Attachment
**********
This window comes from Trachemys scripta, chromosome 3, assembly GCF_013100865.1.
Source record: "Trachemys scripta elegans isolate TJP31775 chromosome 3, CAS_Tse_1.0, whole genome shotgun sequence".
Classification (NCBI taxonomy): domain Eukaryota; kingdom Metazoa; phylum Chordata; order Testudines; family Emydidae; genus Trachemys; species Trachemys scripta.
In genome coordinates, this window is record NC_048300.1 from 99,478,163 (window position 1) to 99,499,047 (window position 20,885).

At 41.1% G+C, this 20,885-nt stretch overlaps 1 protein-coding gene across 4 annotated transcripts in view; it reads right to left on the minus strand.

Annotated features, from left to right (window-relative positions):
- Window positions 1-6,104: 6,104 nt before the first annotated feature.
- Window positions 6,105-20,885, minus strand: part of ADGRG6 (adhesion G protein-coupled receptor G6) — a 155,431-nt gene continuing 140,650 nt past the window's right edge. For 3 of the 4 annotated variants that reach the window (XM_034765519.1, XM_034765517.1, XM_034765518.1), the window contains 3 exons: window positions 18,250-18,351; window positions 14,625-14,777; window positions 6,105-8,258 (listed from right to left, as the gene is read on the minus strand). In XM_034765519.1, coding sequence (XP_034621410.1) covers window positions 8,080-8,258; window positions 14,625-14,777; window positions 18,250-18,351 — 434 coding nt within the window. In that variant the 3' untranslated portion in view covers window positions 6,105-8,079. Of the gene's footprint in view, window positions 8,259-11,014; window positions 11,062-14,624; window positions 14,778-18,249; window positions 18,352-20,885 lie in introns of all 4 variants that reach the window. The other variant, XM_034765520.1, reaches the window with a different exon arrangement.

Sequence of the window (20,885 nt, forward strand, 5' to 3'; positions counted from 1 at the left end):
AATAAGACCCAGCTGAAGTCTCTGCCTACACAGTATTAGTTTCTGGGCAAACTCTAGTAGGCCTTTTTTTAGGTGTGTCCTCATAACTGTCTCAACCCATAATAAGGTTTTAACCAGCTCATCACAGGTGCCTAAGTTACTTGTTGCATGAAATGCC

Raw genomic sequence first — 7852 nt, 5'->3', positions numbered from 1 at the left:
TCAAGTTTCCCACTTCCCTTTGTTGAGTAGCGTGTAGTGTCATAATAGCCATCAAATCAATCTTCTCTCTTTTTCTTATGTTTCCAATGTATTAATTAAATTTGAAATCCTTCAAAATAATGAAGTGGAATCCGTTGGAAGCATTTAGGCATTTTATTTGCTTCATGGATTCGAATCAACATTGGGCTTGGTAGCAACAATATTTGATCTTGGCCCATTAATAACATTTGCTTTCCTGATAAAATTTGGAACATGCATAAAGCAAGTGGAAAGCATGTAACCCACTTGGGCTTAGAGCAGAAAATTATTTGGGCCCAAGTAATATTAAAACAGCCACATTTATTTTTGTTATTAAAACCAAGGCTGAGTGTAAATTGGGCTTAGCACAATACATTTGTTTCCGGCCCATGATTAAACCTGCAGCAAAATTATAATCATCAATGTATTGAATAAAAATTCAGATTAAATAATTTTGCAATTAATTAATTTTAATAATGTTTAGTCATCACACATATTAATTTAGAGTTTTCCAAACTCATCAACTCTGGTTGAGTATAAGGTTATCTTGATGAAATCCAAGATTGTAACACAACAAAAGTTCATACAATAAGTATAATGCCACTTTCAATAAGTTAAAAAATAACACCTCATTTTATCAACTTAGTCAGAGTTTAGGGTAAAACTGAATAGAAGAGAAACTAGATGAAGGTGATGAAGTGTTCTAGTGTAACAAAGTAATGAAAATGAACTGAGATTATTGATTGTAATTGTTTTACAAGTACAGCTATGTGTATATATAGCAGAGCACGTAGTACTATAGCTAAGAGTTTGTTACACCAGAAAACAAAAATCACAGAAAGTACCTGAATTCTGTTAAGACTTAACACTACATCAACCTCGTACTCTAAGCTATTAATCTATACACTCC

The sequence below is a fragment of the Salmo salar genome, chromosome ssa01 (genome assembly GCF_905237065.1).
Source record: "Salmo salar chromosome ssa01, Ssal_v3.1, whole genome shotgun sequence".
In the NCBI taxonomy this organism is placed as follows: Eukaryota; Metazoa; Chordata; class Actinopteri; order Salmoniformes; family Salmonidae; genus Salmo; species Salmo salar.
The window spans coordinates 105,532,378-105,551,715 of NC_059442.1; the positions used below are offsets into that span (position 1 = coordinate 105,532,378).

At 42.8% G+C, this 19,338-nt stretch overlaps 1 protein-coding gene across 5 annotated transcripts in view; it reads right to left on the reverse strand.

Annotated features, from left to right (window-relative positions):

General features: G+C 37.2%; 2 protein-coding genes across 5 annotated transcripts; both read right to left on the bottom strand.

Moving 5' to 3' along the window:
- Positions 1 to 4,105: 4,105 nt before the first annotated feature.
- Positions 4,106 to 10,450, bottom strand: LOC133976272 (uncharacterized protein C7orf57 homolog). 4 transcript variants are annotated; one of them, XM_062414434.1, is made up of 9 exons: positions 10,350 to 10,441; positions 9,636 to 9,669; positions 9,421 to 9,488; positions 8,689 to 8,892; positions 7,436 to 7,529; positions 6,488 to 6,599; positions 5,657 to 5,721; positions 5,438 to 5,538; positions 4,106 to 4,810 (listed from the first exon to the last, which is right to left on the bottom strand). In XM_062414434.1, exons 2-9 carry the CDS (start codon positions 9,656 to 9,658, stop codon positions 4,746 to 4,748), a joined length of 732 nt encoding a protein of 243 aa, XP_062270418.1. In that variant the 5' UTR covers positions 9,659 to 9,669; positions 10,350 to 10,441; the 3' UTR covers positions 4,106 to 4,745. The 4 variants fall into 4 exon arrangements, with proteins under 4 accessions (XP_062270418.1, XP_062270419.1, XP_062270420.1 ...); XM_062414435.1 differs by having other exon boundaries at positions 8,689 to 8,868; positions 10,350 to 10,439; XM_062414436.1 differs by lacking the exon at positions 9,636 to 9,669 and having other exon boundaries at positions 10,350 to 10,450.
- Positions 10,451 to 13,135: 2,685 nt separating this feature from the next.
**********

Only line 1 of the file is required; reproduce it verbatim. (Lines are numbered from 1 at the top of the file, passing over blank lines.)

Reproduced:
This window comes from Trachemys scripta, chromosome 3, assembly GCF_013100865.1.